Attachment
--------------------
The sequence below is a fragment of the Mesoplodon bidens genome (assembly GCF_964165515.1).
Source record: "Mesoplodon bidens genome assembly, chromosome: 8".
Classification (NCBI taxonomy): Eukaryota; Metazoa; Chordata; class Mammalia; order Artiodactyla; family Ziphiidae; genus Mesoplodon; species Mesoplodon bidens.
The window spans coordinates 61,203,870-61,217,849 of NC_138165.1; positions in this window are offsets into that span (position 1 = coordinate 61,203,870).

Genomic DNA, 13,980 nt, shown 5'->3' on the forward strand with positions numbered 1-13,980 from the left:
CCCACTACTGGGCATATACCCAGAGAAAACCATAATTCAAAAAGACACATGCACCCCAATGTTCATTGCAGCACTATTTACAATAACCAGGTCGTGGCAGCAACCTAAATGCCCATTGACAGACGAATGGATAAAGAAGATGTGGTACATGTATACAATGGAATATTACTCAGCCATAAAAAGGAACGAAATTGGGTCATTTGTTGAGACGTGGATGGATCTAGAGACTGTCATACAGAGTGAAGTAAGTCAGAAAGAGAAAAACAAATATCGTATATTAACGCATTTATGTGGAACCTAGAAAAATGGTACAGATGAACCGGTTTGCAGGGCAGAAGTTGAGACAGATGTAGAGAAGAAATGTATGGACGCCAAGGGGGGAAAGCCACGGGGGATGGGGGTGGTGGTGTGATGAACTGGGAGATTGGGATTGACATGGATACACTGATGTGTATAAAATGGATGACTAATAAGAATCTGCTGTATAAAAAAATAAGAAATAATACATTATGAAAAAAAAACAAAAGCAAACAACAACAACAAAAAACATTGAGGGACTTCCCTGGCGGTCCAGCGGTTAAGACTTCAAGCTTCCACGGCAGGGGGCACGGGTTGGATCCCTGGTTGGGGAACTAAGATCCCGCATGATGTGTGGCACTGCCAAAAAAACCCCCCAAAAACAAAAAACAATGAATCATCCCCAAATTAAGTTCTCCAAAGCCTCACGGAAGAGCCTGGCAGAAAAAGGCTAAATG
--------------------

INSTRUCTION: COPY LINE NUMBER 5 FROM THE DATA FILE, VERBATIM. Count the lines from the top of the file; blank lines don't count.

Genomic DNA, 13,980 nt, shown 5'->3' on the forward strand with positions numbered 1-13,980 from the left: